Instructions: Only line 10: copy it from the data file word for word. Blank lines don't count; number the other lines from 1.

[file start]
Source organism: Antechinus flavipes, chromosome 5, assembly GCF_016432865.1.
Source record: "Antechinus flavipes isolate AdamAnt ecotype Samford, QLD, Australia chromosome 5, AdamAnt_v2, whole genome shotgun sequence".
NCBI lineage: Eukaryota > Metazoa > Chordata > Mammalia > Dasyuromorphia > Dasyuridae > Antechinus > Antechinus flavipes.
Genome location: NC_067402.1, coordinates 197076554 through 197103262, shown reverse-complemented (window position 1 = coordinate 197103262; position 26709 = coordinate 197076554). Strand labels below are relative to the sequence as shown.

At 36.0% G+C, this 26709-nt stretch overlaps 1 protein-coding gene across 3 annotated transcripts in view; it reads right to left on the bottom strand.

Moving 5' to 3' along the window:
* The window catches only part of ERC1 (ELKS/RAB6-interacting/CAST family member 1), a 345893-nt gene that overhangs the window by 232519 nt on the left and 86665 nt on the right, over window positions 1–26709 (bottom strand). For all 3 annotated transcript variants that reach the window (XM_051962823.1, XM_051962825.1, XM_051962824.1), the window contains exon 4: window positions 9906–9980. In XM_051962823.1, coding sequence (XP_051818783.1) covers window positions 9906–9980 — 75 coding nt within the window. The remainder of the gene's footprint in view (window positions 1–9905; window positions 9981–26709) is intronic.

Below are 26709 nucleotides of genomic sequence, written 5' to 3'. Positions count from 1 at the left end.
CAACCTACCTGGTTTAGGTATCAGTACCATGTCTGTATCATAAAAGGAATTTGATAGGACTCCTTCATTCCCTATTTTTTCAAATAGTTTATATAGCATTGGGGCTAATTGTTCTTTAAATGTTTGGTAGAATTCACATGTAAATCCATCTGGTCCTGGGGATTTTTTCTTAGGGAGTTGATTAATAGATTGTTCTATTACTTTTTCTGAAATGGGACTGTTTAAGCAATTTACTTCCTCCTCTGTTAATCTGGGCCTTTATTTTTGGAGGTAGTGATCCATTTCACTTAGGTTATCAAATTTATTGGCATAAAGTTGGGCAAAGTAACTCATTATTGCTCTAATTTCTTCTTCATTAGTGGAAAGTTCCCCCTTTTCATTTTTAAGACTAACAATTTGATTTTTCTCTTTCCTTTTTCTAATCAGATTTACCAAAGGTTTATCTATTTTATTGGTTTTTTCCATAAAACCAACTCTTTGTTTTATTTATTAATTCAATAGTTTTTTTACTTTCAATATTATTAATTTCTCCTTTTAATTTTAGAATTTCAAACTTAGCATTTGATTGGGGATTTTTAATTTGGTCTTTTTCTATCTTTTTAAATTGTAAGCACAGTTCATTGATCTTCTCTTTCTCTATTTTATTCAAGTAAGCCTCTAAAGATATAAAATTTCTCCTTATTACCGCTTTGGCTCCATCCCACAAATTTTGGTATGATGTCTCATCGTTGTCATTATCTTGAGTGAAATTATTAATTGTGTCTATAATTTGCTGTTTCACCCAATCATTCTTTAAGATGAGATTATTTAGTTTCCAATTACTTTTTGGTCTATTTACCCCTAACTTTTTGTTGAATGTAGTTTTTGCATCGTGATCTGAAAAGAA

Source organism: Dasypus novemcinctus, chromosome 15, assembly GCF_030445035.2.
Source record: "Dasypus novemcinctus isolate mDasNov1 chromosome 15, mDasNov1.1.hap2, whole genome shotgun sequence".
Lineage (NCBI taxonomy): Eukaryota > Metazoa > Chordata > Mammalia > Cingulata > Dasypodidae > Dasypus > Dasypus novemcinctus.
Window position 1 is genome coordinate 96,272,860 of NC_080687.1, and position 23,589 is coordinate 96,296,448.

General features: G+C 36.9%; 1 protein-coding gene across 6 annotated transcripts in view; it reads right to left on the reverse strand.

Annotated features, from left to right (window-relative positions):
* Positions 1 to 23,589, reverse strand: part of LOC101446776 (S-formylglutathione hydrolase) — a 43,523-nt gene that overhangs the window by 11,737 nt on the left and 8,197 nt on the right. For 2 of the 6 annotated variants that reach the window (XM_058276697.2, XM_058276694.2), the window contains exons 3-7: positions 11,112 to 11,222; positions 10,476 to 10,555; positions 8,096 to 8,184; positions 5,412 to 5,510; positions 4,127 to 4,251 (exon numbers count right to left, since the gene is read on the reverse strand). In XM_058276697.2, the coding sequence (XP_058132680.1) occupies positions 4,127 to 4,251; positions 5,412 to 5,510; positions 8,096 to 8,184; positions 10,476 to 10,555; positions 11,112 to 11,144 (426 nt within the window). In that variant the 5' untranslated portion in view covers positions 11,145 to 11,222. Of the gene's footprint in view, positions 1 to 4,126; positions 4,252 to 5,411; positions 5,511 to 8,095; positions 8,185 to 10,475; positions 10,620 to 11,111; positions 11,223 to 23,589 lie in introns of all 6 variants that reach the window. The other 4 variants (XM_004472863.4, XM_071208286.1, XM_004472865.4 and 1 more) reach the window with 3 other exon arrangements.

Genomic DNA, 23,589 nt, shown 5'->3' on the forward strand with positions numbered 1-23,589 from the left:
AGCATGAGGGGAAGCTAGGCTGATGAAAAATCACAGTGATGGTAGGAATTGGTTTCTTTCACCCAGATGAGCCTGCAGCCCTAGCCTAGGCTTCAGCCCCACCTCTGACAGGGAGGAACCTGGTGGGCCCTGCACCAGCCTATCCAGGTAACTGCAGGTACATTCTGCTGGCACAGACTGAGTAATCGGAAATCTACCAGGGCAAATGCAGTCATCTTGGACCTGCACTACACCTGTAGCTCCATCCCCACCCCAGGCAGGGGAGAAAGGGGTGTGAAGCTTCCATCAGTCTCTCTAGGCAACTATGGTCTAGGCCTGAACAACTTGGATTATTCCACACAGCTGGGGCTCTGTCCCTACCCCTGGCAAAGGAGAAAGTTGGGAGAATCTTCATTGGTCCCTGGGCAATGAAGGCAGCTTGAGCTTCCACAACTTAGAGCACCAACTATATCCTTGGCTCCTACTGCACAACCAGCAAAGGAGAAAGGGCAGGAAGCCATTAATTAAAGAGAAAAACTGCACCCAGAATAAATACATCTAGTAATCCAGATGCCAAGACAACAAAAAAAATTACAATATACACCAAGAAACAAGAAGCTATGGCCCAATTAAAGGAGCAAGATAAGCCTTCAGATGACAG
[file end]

Source organism: Dasypus novemcinctus, chromosome 15, assembly GCF_030445035.2.